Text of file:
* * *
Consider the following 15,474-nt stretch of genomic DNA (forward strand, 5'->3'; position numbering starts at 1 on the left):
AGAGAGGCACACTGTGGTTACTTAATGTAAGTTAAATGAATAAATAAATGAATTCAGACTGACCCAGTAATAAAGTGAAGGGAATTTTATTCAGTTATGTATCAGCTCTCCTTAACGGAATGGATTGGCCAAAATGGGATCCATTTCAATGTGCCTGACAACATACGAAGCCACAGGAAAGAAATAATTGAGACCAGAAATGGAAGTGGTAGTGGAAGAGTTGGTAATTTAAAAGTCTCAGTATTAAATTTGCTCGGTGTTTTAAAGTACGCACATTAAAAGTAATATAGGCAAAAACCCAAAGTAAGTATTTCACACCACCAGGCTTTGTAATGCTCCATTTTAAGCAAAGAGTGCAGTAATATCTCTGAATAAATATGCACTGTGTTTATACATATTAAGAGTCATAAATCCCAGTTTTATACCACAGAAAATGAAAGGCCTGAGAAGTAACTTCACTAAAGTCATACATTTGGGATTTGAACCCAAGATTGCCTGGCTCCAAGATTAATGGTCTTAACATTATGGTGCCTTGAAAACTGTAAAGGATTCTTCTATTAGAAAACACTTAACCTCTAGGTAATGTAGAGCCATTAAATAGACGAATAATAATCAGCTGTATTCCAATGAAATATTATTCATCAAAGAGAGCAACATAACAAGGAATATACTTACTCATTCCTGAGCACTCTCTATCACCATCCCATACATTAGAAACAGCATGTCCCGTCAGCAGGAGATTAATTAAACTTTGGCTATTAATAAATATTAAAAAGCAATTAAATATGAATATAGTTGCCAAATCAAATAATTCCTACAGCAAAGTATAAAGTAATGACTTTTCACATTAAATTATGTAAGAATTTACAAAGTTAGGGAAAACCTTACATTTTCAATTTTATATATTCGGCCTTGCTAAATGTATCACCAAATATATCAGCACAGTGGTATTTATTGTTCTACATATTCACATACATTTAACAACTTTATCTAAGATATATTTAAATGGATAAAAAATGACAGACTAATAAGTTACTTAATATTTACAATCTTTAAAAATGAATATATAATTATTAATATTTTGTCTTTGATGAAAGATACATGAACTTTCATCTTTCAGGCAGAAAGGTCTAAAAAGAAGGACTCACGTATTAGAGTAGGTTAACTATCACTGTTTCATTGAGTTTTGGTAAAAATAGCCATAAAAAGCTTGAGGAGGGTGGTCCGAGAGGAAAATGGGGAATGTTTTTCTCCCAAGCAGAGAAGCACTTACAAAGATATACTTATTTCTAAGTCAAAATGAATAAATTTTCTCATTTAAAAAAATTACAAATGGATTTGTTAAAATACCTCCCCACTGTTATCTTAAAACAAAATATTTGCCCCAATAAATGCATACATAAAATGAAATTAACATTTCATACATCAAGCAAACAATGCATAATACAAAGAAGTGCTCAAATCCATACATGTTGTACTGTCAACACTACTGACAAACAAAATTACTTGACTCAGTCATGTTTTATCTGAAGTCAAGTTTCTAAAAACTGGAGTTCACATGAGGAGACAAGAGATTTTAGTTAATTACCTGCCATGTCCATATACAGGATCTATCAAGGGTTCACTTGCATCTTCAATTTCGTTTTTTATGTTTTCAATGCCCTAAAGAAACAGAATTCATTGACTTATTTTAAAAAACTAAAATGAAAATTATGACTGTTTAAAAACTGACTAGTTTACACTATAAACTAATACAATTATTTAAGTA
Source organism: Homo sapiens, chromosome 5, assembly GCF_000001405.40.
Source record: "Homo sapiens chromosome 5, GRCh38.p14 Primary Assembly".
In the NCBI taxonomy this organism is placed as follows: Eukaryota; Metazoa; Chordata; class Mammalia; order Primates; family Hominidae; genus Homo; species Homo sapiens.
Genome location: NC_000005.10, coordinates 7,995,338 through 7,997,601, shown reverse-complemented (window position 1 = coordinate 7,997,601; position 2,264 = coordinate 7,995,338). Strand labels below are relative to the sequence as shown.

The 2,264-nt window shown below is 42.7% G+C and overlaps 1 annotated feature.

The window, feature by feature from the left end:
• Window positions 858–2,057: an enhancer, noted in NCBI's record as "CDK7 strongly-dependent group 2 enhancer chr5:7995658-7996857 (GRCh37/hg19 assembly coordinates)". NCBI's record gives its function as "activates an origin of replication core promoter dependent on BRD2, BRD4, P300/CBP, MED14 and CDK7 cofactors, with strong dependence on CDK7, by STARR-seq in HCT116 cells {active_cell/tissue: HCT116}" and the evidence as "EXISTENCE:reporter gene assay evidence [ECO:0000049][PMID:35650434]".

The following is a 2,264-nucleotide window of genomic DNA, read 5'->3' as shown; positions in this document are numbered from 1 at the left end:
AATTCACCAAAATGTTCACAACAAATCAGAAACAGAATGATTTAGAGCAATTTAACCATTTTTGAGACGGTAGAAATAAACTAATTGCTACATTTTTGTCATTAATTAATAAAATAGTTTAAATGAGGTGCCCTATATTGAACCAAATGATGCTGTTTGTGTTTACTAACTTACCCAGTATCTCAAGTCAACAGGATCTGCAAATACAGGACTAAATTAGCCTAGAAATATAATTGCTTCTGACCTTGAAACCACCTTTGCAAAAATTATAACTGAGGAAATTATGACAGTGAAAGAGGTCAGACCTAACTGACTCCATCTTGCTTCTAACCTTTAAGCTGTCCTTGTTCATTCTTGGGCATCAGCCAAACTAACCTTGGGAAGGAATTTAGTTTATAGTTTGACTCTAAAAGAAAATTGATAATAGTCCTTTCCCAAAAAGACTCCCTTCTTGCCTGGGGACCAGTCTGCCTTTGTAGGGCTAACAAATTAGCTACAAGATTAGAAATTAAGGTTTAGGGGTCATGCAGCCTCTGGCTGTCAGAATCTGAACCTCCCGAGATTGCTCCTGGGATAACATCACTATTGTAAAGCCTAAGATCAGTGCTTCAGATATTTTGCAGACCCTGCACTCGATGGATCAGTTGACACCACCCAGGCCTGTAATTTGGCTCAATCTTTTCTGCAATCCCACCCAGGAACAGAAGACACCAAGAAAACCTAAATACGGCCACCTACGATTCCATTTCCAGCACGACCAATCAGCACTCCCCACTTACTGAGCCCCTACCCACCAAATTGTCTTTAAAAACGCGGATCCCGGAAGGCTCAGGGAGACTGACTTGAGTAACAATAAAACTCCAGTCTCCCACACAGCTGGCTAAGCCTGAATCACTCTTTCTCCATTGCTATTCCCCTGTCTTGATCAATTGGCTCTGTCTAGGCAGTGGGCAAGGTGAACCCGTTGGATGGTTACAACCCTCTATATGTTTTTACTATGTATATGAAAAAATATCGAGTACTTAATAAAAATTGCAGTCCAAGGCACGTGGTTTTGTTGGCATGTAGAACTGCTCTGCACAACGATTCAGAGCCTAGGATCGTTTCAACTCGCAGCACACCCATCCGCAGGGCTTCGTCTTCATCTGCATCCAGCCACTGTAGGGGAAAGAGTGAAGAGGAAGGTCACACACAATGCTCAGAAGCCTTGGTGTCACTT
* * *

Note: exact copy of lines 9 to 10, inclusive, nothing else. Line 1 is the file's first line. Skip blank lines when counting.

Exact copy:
• Window positions 858–2,057: an enhancer, noted in NCBI's record as "CDK7 strongly-dependent group 2 enhancer chr5:7995658-7996857 (GRCh37/hg19 assembly coordinates)". NCBI's record gives its function as "activates an origin of replication core promoter dependent on BRD2, BRD4, P300/CBP, MED14 and CDK7 cofactors, with strong dependence on CDK7, by STARR-seq in HCT116 cells {active_cell/tissue: HCT116}" and the evidence as "EXISTENCE:reporter gene assay evidence [ECO:0000049][PMID:35650434]".

The following is a 2,264-nucleotide window of genomic DNA, read 5'->3' as shown; positions in this document are numbered from 1 at the left end: